Start with an abundance mindset and identify self-limiting beliefs that may have held you back in the past.  Considering developing a simple mantra that you repeat verbally each day, such as “I am worthy of a bright financial future.”  Even if you’ve struggled with debt in the past, don’t let that hold you back from achieving this goal.


Work through the SMART framework, establishing both achievement and habit goals.  Your achievement goal is to increase your family’s financial net worth by $50,000 by December 31, 2018.  Perhaps one habit goal is to contribute $1,541.67 monthly to your 401(k) plan ($18,500 is the max employee contribution in 2018) and $2,500 monthly to your emergency fund.  The additional $1,500 of your big $50,000 goal could be accomplished through market appreciation or an employer 401(k) contribution.


Figure out why this goal is truly meaningful to you.  Will it help you to retire one year early?  Are you saving for a big trip in 2019?  When $2,500 monthly savings outside of the 401(k) seems like too much, reconnect with this “why.”


Maybe $50,000 truly is out of reach.  Would cutting the goal in half to $25,000 make the difference between achieving your goal and letting it disintegrate?  Your original goal was $50K by December 31.  Perhaps a compromise is $25K by September 30.  The beauty of goals is that they can be revised.  You don’t want to be like 92% of people whose New Years’ resolutions fail within a matter of weeks.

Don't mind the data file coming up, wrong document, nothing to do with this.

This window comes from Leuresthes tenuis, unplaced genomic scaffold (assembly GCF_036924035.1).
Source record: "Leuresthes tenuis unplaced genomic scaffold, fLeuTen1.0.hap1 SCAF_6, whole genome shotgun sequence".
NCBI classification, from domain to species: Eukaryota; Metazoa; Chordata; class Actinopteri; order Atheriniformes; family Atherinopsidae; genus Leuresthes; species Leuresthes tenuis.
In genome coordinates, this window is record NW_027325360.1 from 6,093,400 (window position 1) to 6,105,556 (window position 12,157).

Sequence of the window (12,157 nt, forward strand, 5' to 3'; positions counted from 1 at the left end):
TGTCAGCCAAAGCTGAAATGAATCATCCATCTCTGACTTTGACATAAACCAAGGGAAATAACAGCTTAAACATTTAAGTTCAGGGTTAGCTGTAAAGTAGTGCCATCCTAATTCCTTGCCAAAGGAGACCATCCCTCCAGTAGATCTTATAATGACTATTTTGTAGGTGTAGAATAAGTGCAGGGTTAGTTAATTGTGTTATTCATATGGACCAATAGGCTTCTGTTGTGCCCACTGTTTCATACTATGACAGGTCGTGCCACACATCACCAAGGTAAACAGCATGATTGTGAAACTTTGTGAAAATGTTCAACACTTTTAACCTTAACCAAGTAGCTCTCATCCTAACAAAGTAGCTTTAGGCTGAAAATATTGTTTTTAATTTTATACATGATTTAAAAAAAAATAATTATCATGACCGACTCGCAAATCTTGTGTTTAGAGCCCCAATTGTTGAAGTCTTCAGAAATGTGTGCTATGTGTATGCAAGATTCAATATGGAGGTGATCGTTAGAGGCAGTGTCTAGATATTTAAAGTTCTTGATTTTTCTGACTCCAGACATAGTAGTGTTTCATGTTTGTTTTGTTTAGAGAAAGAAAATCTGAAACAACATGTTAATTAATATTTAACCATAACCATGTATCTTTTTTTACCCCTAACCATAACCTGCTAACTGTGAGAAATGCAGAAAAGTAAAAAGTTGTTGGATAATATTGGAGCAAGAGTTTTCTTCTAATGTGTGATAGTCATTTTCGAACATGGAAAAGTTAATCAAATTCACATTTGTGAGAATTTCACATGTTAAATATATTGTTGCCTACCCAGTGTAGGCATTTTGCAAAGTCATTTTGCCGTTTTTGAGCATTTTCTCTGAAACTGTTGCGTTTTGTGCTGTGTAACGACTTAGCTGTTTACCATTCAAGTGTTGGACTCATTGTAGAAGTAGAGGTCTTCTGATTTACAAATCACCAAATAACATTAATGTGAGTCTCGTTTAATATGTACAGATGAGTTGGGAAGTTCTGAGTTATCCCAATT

Know ahead of time what rewards you will use to celebrate small wins.  Make the incentives meaningful to you, and find a tracking tool to monitor progress.  My clients have access to an online portal that shows all investment accounts, but a simple Excel file that you manually update monthly could work, too.    


Looking Ahead

Hopefully, this gives you a chance to start the new year on the right foot.  Given the major tax reform that happened a few weeks ago, I’d like to focus January and February 2018 articles on that topic.  There is still a lot of confusion and concern that tax reform may hurt, not help, U.S. families.  I want to dispel those myths. 

ACTION ITEM: What is one goal you're working towards in 2018 that scares you a bit?

Forever Faithful,

Deb Meyer


P.S. As a fee-only financial planner, my only compensation comes directly from clients.  I don’t earn any commission from recommending books or other products.  In fact, I recently purchased a few copies of the books as a welcome gift for new WorthyNest clients.

This article originally appeared on WorthyNest

deborah-headshot.jpgAbout the Author

Deborah Meyer, CPA/PFS, CFP®, is a fee-only financial planner and investment advisor based in Saint Charles, Missouri who serves clients nationally. As the owner of WorthyNest, Deb educates and empowers families to build long-term wealth. She is a professional contributor to Kiplinger and Investopedia, and her financial advice has been featured by Forbes, Huffington Post, and Yahoo Finance.